Indian Government Continues to Support the Low-Cost Aakash Tablet, Despite Problems

As previously reported on this blog, the Indian government is subsidizing a low-cost tablet, the Aakash, a device that could be game-changing innovation. The Aakash is a portable internet connected tablet computer, available to students at a subsidized price of around $30-35. The potential of such a device to change lives - starting with educators and their students in India - is huge.

First scheduled for release as a prototype in 2011, the roll-out of the Aakash has been bumpy... but the market for a device that (if it works) could replace textbooks and paper - while also offering access to a wealth of online motion pictures and interactive content - to students enrolled in India's massive educational system (e.g., over 25,000 colleges and 400 universities) at an affordable price, remains enticing.

Now comes word that a new version, the Aakash 2, is being tested - with the roll-out scheduled for sometime later in 2012.

While skeptics have complained about missed delivery dates and the disappointing performance of the original Aakash, the new Aakash version 2 will apparently offer some (minor?) improvements, like a more responsive touchscreen and faster processor.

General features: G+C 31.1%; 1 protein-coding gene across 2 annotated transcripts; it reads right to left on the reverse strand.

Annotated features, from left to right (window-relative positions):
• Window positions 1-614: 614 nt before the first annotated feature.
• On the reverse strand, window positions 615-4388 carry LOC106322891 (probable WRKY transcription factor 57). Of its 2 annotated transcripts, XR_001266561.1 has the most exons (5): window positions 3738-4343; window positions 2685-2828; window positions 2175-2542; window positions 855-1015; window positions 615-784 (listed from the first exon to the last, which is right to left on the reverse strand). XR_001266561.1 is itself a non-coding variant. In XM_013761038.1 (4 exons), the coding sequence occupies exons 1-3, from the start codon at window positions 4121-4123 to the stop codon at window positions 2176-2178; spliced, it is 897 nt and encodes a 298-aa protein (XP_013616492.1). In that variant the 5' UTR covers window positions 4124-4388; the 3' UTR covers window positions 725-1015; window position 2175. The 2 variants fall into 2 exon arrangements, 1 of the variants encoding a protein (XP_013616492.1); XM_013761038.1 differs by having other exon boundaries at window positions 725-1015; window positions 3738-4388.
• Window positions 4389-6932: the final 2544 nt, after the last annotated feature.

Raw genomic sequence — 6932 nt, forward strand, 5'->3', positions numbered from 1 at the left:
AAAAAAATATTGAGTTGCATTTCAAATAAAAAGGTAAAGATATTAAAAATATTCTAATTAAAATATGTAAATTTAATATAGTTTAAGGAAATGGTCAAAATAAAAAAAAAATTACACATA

The (more problematic) missed delivery dates for the Aakash apparently can be traced back to suppliers who were unable to meet quality and production goals. Reportedly, some supply contracts have been terminated - and new vendors lined-up.

While production issues have been upsetting and could eventually undermine confidence in the entire project, in hindsight, they were to be expected.

Building a small portable computer that will sell for what many people in the developed world pay for dinner was clearly a big challenge. And, even if the vendors can manufacture such a device, the Aakash will always be less desirable than its more expensive competitors.

Perhaps it's worth remembering that the people who have been the most vocal in their criticism of the features of the Aakash (e.g., it's slow speed and lack of up-to-dateness) are doing so from a position of privilege. As Lucian Armasu wrote in a Jan 30th, 2012 Android Authority blogpost about the Aakash and its promise for millions of Indian students: "Having access to the World Wide Web, being able to read free e-books, perhaps from Google Books or from school, and play some low-end games, ARE the killer apps of a tablet. This may be hard to believe for many of us who take these for granted now... [In a sense, it's] like having access to clean water."

No comments:

Randy Finch's Film Blog:

Thoughts from a film producer about making and distributing films.